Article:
Her performing career was pretty smooth sailing throughout her life due to the connections and having great musicians as her close friends to perform chamber music together. Not only did she play new pieces composed by her husband and her friends, she also played masterpieces of the late baroque and classical period, which shone her from other pianists of that period as it was not common then. Clara Wieck was thankful for her father’s strictness as she believed this had a strong impact on bringing her up as a substantial
I attended the Houston Symphony conducted by Andres Orozco-Estrada on Sunday, February 18th. It consisted of three pieces by the name of Three Dance Episodes from On the Town, Lago de Lagrimas Concert for Flutes, and Symphony no 7 in D minor, Opus 70. Overall, it was a great experience that I would definitely repeat because it was relaxing and peaceful watching the performance. The crowd was very respectful and the setting was professional and fancy. Everyone was nicely dressed and the workers were extremely helpful in directing the audience to the correct place.
In the Victorian Age, music was a prominent form of entertainment for all families. Whether it was making their own music, sitting around singing songs together, or having dances, music was a very important part of the Victorian Era. Although there were differences in social and economic classes, everyone knew how to have fun in their own ways. Music in the mid 1800s has shaped the way that music is made today as well with new techniques being discovered. With this being said, music in the Victorian Era has inspired much of our music today, has become a very important form of entertainment, and has been used in many dances and parties.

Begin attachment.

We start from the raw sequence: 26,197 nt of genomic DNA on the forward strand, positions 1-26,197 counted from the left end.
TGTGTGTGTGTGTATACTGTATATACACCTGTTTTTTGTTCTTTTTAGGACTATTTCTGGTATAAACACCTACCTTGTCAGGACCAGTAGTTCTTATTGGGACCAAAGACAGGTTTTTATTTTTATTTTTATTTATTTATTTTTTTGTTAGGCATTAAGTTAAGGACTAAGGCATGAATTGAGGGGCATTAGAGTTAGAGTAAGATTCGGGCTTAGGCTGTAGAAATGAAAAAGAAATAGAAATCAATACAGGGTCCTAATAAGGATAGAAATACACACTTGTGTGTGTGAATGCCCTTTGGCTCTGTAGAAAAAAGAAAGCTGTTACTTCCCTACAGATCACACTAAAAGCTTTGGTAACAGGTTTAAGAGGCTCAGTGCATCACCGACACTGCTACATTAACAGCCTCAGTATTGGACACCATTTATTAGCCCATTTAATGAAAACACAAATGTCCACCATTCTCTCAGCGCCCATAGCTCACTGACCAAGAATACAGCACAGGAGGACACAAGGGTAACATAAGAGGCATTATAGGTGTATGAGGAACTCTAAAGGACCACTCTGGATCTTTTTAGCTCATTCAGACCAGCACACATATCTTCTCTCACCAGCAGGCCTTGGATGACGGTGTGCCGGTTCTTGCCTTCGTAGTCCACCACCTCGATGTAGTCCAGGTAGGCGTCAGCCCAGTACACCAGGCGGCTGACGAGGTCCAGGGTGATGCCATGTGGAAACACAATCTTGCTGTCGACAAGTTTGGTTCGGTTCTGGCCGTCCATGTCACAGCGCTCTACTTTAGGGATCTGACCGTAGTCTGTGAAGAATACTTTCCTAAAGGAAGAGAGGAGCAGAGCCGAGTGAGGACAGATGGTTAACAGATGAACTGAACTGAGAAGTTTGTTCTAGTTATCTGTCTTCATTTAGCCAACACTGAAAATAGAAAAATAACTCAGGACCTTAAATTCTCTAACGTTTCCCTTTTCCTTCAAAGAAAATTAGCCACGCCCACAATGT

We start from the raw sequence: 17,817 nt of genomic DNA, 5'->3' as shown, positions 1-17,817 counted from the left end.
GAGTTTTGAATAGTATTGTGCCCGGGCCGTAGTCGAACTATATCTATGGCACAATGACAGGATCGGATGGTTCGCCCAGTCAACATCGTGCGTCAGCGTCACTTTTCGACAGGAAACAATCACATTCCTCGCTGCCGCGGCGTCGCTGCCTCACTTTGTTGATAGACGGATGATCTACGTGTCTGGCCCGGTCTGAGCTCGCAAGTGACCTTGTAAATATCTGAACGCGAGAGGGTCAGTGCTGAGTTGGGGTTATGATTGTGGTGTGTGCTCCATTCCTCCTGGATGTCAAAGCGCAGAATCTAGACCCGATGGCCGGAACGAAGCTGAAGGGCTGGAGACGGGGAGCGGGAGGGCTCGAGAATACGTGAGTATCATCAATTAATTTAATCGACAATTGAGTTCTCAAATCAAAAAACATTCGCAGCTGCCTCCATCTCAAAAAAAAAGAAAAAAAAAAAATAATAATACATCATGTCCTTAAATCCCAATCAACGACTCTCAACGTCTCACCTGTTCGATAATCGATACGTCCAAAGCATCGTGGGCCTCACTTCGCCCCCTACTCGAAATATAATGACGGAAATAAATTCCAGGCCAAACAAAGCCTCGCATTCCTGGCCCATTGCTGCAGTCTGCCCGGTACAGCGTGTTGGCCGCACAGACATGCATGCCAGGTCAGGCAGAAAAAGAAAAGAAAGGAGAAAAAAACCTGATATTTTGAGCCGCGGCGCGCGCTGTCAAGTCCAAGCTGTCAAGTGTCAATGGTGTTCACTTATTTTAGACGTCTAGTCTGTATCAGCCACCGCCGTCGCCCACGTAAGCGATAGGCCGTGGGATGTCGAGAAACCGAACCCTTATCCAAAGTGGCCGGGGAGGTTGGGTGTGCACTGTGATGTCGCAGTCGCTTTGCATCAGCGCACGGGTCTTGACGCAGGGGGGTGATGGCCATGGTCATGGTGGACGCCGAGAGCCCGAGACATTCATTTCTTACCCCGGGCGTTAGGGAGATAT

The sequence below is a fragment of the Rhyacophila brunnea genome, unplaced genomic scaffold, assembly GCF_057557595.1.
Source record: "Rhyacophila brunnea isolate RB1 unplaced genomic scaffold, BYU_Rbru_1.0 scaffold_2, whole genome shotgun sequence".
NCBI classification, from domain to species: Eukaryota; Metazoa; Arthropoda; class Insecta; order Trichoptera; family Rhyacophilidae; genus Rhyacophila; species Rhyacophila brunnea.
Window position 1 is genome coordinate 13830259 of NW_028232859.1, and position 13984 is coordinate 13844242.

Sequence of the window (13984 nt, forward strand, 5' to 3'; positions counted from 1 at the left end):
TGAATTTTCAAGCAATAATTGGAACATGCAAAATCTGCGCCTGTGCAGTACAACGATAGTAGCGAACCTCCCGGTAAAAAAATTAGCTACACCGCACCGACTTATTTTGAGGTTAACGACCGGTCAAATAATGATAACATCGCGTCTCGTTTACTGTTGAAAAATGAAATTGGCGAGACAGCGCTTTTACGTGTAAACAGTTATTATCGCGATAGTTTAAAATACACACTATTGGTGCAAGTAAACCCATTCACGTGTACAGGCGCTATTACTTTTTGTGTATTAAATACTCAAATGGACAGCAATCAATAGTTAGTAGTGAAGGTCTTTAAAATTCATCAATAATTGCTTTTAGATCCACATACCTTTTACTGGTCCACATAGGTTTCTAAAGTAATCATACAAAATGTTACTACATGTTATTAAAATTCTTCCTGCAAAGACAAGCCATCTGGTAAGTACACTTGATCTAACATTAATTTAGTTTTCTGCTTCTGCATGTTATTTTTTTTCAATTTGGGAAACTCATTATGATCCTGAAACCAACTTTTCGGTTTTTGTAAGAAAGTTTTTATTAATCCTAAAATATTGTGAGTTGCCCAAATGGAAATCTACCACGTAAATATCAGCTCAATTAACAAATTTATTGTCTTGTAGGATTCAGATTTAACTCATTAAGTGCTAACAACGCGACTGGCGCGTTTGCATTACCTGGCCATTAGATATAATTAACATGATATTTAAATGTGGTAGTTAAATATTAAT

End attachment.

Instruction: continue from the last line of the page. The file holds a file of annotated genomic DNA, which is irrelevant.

It didn’t take long for the public eye to recognize the power that music had to transcend differences. “One newspaper reported, “Tonight, the most beautiful Music Hall in the world was consecrated to the loveliest of the arts. Possession of such a hall is in itself an incentive for culture.” Another exclaimed, “It stood the test well!” Critical and public reactions were unanimous. The “Music Hall founded by Andrew Carnegie” was an overwhelming success.”2 Music has the potential to embody emotion so raw that its Midas’s touch does not discriminate. As the first note rings through the air, barriers are torn down as a ubiquitous feeling of unity rises.
There was a musical performance of one of the premiere American saxophone quartets, The Amethyst Quartet, on Monday, November 13th at 7:30 p.m. in the Music Concert Hall at San Jose State University. I was so excited because this is my first time that I attended a classical concert that only played by saxophones. There were four different types of saxophones being played, which included a soprano, an alto, a baritone and a bass saxophone. The program contained the Partita IV in D major, BWV 828, the Songs for the Coming Day, the Cerulean and the Andante et Scherzetto. The concert had three sections which were separated by short break.